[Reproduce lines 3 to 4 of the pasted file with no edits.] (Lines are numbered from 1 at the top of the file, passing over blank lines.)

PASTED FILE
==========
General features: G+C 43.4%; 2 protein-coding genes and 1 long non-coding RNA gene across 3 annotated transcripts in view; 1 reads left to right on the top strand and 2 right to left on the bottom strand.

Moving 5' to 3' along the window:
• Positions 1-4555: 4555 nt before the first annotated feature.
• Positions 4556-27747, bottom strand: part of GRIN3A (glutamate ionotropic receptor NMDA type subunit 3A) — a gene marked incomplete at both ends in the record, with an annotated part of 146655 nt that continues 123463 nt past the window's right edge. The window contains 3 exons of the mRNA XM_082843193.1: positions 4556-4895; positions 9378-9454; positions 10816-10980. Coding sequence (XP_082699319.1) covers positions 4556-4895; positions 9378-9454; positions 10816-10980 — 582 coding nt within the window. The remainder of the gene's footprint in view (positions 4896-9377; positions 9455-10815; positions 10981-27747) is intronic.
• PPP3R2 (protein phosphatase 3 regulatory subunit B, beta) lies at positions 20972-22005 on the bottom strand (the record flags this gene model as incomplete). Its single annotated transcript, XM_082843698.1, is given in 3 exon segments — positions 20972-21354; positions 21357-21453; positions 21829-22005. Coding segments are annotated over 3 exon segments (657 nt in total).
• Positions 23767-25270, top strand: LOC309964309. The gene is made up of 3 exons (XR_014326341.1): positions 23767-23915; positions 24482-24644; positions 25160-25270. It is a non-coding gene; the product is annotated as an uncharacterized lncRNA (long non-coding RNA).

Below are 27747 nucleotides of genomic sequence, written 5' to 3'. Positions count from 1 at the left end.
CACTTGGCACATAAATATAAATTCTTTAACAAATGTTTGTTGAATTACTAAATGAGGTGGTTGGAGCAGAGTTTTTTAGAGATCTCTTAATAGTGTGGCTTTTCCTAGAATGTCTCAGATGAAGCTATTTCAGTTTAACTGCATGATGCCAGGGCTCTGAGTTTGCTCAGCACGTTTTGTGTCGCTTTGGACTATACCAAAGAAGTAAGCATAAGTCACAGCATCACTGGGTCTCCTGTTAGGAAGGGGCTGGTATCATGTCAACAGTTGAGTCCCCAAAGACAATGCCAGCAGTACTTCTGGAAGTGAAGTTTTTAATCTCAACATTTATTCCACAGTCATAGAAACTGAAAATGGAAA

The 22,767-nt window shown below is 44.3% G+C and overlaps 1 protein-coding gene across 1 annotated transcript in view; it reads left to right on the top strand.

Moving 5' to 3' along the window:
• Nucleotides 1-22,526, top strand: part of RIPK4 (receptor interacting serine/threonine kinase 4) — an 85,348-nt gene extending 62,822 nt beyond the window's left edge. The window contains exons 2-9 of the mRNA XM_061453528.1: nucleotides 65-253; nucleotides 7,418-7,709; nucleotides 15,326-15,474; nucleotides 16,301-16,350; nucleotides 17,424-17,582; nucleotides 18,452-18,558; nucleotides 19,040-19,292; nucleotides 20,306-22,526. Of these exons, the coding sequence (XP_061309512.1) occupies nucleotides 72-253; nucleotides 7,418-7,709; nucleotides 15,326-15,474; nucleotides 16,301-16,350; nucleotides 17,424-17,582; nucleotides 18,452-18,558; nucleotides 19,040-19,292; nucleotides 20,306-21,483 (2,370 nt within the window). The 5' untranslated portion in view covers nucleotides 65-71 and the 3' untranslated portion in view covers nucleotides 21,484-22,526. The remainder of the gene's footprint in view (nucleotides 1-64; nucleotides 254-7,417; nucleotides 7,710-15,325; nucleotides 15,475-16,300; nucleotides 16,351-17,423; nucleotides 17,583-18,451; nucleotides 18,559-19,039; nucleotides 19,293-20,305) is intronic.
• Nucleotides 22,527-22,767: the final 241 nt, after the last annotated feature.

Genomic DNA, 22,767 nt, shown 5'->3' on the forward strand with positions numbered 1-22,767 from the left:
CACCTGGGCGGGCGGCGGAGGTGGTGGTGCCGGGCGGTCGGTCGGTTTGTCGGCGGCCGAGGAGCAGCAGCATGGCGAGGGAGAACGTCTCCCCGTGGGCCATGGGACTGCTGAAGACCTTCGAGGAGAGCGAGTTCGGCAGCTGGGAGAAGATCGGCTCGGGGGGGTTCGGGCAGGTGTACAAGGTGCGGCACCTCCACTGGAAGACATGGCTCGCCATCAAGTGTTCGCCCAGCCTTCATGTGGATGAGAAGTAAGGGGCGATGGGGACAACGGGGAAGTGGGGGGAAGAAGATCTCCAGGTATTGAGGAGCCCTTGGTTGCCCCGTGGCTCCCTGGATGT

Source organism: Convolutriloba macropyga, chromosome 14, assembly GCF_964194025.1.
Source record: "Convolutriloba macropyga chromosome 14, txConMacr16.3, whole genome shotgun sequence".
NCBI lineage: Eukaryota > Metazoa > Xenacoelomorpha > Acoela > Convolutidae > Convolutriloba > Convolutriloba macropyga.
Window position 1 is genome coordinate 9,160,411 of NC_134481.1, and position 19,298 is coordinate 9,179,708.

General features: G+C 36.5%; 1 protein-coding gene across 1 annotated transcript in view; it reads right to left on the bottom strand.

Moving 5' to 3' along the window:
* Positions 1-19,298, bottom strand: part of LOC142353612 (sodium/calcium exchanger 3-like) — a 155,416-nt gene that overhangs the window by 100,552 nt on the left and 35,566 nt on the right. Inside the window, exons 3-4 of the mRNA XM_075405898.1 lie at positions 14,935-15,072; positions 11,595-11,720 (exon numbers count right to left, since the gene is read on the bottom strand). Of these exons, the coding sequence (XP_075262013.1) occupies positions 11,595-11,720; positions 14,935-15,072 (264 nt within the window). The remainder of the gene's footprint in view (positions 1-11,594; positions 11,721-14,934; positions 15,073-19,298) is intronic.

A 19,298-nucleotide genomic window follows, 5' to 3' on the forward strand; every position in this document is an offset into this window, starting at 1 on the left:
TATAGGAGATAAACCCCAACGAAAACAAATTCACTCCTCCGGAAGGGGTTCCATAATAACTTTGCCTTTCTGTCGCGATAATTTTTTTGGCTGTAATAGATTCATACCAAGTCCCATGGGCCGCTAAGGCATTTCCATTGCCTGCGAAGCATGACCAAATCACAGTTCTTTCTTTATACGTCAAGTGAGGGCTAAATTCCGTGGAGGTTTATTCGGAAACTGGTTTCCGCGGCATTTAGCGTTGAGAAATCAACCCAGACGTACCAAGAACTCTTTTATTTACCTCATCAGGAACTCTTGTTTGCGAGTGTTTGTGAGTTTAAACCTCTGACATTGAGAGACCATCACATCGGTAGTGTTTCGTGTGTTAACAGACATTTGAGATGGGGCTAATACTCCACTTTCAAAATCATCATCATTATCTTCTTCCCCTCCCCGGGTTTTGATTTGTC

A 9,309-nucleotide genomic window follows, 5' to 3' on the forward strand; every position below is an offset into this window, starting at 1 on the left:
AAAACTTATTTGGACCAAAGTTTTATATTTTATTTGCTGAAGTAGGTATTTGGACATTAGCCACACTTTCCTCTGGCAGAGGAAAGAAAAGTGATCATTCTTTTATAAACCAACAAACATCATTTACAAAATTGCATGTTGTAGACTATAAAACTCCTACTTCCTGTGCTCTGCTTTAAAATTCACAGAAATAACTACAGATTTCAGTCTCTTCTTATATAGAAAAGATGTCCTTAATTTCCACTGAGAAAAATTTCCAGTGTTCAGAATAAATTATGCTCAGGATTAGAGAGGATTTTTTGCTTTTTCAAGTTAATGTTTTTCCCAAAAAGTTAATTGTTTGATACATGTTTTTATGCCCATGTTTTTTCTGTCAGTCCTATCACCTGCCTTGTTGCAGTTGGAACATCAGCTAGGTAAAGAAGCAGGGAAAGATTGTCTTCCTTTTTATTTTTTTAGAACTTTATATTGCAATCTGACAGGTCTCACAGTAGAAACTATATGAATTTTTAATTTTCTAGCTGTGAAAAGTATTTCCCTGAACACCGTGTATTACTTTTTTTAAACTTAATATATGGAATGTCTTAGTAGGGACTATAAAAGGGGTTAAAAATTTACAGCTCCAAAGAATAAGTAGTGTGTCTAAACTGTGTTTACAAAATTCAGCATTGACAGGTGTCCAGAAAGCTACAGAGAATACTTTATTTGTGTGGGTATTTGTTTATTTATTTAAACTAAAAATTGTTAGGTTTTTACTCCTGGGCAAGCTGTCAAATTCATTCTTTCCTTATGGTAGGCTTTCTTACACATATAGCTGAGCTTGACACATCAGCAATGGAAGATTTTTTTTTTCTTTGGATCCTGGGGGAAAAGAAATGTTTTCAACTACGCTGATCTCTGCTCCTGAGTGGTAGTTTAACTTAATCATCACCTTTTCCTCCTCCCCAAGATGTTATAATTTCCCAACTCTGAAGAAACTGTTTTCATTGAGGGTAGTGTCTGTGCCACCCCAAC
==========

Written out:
• Positions 1-4555: 4555 nt before the first annotated feature.
• Positions 4556-27747, bottom strand: part of GRIN3A (glutamate ionotropic receptor NMDA type subunit 3A) — a gene marked incomplete at both ends in the record, with an annotated part of 146655 nt that continues 123463 nt past the window's right edge. The window contains 3 exons of the mRNA XM_082843193.1: positions 4556-4895; positions 9378-9454; positions 10816-10980. Coding sequence (XP_082699319.1) covers positions 4556-4895; positions 9378-9454; positions 10816-10980 — 582 coding nt within the window. The remainder of the gene's footprint in view (positions 4896-9377; positions 9455-10815; positions 10981-27747) is intronic.